What is Patois?

Mary McMahon
Mary McMahon

The term “patois” is used to refer to a variety of nonstandard languages, including provincial dialects, pidgin languages, and creole languages. Some people also mistakenly use the word to refer to specialized slang or jargon; this is technically incorrect, as slang or jargon is part of a larger language. One well known example is the variety of English spoken in Jamaica, which is known as Jamaican patois or simply patois.

Woman standing behind a stack of books
Woman standing behind a stack of books

This word entered the English language from the original French in 1643. It is believed to be derived from patoier, which means “to paw or handle clumsily,” in a reference to the fact that the language can sound very rough and imperfect. The French originally used the term to refer to native dialects, and later to regional French dialects, such as that spoken in parts of Canada, differentiating them from the French spoken in France.

Many languages have a large number of dialects, and some speakers consider certain dialects to be more pure than others. For example, American English and British English have diverged quite significantly since the 1600s, and some people consider British English to be the “pure” form of the language, dismissing American English as a mere patois. In fact, evidence suggests that American English more closely resembles the English of the 1600s than British English. Speakers of either American or British English would probably consider pidgin English to be a patois, however, because pidgin is so markedly alien to their ears.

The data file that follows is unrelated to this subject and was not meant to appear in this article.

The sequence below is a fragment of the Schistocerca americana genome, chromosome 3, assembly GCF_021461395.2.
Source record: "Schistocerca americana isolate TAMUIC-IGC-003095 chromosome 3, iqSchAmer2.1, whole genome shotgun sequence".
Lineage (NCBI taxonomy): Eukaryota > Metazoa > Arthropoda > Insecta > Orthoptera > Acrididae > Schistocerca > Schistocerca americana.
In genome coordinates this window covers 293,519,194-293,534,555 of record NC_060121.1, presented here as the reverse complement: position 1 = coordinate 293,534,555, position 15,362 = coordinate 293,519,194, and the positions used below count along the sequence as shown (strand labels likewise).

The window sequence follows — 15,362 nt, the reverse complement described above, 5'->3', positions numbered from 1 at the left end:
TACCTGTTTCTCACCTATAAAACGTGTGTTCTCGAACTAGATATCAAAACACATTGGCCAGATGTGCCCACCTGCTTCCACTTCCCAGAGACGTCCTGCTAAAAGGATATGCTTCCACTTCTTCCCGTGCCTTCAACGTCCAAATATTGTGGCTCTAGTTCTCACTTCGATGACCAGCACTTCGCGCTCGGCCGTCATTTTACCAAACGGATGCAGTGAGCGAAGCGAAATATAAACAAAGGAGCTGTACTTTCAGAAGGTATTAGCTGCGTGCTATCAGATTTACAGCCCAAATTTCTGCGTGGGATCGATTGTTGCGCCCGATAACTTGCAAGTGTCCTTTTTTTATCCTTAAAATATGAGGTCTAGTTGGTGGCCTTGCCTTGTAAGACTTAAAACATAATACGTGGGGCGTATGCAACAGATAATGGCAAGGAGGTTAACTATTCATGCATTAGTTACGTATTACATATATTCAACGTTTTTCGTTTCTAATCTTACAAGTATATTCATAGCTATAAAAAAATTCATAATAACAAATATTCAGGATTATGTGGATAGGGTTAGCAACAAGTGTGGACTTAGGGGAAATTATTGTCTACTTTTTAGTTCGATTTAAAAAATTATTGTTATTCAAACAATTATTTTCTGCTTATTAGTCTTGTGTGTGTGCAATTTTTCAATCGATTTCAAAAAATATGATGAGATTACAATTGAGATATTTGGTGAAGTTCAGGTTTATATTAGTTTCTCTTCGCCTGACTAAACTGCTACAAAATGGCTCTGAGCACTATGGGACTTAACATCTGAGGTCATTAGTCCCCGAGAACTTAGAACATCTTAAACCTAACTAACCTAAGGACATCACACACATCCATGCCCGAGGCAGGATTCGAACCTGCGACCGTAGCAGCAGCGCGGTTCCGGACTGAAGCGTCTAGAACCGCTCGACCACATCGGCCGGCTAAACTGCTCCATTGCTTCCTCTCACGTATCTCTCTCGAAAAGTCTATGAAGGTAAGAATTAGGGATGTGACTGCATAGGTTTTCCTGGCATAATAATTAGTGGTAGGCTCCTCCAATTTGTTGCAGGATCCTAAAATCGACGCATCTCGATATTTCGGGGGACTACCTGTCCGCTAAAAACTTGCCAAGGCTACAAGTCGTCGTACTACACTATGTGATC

In the case of creole languages, which are complex languages that have evolved from pidgin to become standardized, the term “patois” can also be used. Many creole languages are evolved from pidgin versions of French, Spanish, and English, and they are sometimes very hard for native speakers of these languages to understand because they have diverged so radically from their roots.

Patois is not firmly defined in linguistics, and the definition sometimes depends on where one stands and how one speaks. In all cases, the implication is usually that the language is simpler than its parent language, and that it is a clumsy imitation of the original. Furthermore, it often integrates foreign words, reflecting a meeting of cultures. Speakers of a patois may have marked accents or ways of speaking that seem strange to others, especially in cases where the meanings of words evolve to refer to new concepts.

Mary McMahon
Mary McMahon

Ever since she began contributing to the site several years ago, Mary has embraced the exciting challenge of being a wiseGEEK researcher and writer. Mary has a liberal arts degree from Goddard College and spends her free time reading, cooking, and exploring the great outdoors.

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